Cast your mind back to 2019 (I know, pre-pandemic life feels like an age ago!) — I was working as an advanced practitioner pharmacist at Boots and supporting the ‘A Million and me’ campaign; a Children in Need impact programme aiming to make a difference to the emotional wellbeing of young children.
Through this programme, I was shocked to learn that more than half of all mental health conditions are established by the age of 14 years. It was this statistic that drove me into action mode and I saw an opportunity to use my skills as a pharmacist to help young people.
At that time, there was a real gap in the curriculum in terms of health education for primary aged children and I felt compelled to take action. When my son started primary school in 2017, I joined the parent teacher association to get to know other parents but soon realised I could use my pharmacy skills to support learning at the school. Now, I provide voluntary outreach services, with a focus on health initiatives, utilising my expert knowledge and pharmacy skills to improve health outcomes in my local community.
Education is, and always has been, at the core of my portfolio career and I am well versed in adapting to new working environments. I’ve been a tutor at the Centre for Pharmacy Postgraduate Education since 2019 and, although initially daunted at switching from postgraduate education to teaching children aged under 11 years, was relieved to discover that the new headteacher was a qualified ‘mental health first aider’ and equally excited about the possibilities to improve the children’s wellbeing as I was.
We worked together to coordinate a pupil wellbeing programme, with the aim of improving community knowledge of mental health and self-help skills, and encouraging regular discussion of the different aspects of mental health.
The headteacher drew together the educational aspects, while I used my local healthcare connections to engage others into the programme, for example the local GP surgery. I was also ready to support parents with information provided through my Boots training; in particular, I made use of mental health resources from the charity Young Minds.
The sessions covered a variety of topics, from recognising emotions, managing change and developing helpful coping strategies, to self-esteem and self-regulating behaviour. It also included understanding sensory processing difficulties and the impact these can have on everyday life and learning.
We planned to combine the launch of the programme with an information event for the local community, engaging with GPs, the educational psychologist service, special educational needs coordinators and others.
However, the pandemic meant the programme needed to adapt, and quickly; what started as an important project became crucial to help support families’ wellbeing during the global crisis. We were no longer able to meet face to face but modified the programme to meet the needs of the school community through online lessons and sharing resources for parents via newsletters and social media. Hopefully, when COVID-19-rules allow in future, we will be able to deliver face-to-face events again.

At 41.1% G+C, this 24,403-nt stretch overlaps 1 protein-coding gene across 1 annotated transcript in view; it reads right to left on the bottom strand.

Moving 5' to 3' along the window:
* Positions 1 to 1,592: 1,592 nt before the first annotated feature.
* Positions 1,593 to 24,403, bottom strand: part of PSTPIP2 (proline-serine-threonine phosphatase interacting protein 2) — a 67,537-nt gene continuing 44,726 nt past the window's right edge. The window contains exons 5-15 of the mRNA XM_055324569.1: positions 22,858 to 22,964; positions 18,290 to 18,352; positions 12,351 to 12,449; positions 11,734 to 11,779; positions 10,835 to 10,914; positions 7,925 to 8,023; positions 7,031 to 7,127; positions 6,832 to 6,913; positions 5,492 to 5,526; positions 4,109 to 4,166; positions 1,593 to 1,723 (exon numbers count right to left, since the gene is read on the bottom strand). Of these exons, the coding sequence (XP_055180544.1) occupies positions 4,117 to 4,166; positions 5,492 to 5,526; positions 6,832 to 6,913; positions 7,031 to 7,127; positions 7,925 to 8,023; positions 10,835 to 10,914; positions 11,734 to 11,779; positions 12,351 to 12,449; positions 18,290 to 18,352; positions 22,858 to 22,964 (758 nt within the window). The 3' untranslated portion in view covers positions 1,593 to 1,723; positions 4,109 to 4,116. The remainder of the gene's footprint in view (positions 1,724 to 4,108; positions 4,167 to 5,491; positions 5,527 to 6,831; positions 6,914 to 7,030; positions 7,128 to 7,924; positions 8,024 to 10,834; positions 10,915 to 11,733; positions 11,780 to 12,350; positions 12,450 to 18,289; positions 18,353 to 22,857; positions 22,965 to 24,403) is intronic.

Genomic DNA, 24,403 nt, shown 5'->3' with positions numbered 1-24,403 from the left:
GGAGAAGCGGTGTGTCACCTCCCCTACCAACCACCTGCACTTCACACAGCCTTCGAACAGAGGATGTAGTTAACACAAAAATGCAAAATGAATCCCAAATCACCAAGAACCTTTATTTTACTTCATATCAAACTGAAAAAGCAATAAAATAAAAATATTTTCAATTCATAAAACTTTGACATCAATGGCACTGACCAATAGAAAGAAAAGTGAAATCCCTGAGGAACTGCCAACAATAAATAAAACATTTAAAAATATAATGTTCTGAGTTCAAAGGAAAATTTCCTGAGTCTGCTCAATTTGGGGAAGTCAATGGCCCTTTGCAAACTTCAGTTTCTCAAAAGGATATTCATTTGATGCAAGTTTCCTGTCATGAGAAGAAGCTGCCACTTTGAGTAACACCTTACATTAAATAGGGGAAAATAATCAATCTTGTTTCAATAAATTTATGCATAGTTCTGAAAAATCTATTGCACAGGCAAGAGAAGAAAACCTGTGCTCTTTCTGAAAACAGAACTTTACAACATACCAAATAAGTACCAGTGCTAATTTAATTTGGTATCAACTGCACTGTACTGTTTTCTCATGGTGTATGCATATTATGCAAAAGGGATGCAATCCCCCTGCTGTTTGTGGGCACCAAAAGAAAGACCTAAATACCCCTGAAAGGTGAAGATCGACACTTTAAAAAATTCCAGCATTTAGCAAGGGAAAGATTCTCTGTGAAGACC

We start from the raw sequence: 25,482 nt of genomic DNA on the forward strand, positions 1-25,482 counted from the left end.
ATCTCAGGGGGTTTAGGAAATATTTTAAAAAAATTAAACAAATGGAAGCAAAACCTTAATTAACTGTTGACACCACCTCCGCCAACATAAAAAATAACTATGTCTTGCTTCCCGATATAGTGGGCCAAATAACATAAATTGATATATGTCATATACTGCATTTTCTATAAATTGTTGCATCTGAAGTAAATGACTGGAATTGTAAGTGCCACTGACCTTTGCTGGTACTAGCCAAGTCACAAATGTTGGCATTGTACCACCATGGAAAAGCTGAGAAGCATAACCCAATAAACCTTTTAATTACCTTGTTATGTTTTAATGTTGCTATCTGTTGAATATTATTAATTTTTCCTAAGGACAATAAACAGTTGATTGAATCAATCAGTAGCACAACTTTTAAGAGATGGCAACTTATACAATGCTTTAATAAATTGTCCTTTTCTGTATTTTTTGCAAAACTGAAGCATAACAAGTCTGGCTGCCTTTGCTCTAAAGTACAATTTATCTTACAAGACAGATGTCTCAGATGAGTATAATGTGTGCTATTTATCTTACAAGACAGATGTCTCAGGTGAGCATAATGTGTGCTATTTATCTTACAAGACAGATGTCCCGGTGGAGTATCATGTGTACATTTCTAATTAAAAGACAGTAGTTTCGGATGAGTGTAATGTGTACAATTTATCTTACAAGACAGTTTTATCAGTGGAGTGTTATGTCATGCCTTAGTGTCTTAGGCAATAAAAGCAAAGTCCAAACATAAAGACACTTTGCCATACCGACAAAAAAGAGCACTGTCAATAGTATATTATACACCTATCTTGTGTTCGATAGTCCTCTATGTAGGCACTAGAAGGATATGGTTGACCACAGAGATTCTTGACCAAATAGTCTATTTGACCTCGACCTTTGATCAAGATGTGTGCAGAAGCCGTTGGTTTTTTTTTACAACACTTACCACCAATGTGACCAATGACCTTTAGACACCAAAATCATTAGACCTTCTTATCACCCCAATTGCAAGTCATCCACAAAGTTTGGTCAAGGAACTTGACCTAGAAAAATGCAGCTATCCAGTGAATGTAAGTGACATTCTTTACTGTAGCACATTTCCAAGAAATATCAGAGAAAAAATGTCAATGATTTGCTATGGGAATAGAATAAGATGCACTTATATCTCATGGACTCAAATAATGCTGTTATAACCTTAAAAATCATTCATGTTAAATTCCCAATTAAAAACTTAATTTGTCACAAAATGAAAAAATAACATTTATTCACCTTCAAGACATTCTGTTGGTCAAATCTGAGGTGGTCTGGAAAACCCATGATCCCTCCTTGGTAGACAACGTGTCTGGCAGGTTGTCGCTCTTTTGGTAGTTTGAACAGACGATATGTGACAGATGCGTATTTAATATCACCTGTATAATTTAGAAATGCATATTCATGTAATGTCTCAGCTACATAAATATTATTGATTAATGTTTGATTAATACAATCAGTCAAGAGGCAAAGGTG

In October 2020, we celebrated World Mental Health Day by inviting families to send in photographs of the activities they do to support positive wellbeing at home. The school then created a display to reflect on how we all take care of our wellbeing and promote positive mental health.
The wellbeing programme has now become a core part of the school curriculum and I am very proud to have contributed to better mental health habits in my local community, at what has been a very challenging time for many. Each class now takes part in daily mindfulness and growth mindset activities; my five-year-old has even taught me how to do ‘square breathing’ (a four-second pattern of breathing in, holding, breathing out and holding).
Parents have said that they found the resources shared useful and feedback from pupils has included: “I like square breathing, if some of us are excited it helps us calm down” and “I like the chimes because I think about trains when I do it which makes me feel happy”.
Over the past three years, I have also coordinated other health projects at the school, including organising a ‘First aid awareness week’, with the overall vision of making ‘every child a lifesaver’, as per the St John Ambulance campaign, and asthma awareness training, aiming to educate and empower children to take action if they witness an asthma attack.
In this work, I have been able to draw on my professional connections and awareness of the health service. My pharmacy background has also equipped me with a range of transferable skills, not only as a practitioner, but also management and finance skills, as well as the essential ability to communicate effectively and engage others to achieve a shared purpose.
I am passionate about empowering children to take control of their own healthcare; to quote Franklin D. Roosevelt: “We cannot always build the future for our youth but we can build our youth for the future.”
I think we all get into pharmacy because we like to help our patients live better and healthier lives, and it is brilliant to be able to help even more people through the school network. I would encourage all pharmacy professionals to get out there and see what impact they can have on their local communities — it is incredibly rewarding.
Lucy Chalkley is a regional tutor and education supervisor (South West) at the Centre for Pharmacy Postgraduate Education